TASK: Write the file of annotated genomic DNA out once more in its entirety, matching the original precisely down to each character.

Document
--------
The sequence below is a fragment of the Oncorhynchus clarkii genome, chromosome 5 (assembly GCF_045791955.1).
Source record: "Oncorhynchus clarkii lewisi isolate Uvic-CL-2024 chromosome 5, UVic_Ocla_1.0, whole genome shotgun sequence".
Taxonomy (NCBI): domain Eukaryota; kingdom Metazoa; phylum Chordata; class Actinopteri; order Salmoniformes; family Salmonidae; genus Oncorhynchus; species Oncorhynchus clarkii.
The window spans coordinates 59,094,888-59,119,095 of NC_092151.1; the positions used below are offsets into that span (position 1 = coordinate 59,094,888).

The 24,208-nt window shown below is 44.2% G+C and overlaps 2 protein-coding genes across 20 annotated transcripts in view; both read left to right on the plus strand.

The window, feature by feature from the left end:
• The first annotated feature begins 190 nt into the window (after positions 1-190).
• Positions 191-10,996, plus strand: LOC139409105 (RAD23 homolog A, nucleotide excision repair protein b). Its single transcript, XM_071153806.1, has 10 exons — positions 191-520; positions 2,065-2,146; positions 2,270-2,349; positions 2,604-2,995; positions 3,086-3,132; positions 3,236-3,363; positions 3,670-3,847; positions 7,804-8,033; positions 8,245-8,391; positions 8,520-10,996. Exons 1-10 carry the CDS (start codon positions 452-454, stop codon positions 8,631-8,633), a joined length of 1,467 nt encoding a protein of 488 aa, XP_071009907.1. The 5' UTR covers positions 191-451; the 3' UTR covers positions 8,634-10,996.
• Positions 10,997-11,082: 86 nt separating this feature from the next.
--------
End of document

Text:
The sequence below is a fragment of the Oncorhynchus clarkii genome, chromosome 5 (assembly GCF_045791955.1).
Source record: "Oncorhynchus clarkii lewisi isolate Uvic-CL-2024 chromosome 5, UVic_Ocla_1.0, whole genome shotgun sequence".
Taxonomy (NCBI): domain Eukaryota; kingdom Metazoa; phylum Chordata; class Actinopteri; order Salmoniformes; family Salmonidae; genus Oncorhynchus; species Oncorhynchus clarkii.
The window spans coordinates 59,094,888-59,119,095 of NC_092151.1; the positions used below are offsets into that span (position 1 = coordinate 59,094,888).

The 24,208-nt window shown below is 44.2% G+C and overlaps 2 protein-coding genes across 20 annotated transcripts in view; both read left to right on the plus strand.

The window, feature by feature from the left end:
• The first annotated feature begins 190 nt into the window (after positions 1-190).
• Positions 191-10,996, plus strand: LOC139409105 (RAD23 homolog A, nucleotide excision repair protein b). Its single transcript, XM_071153806.1, has 10 exons — positions 191-520; positions 2,065-2,146; positions 2,270-2,349; positions 2,604-2,995; positions 3,086-3,132; positions 3,236-3,363; positions 3,670-3,847; positions 7,804-8,033; positions 8,245-8,391; positions 8,520-10,996. Exons 1-10 carry the CDS (start codon positions 452-454, stop codon positions 8,631-8,633), a joined length of 1,467 nt encoding a protein of 488 aa, XP_071009907.1. The 5' UTR covers positions 191-451; the 3' UTR covers positions 8,634-10,996.
• Positions 10,997-11,082: 86 nt separating this feature from the next.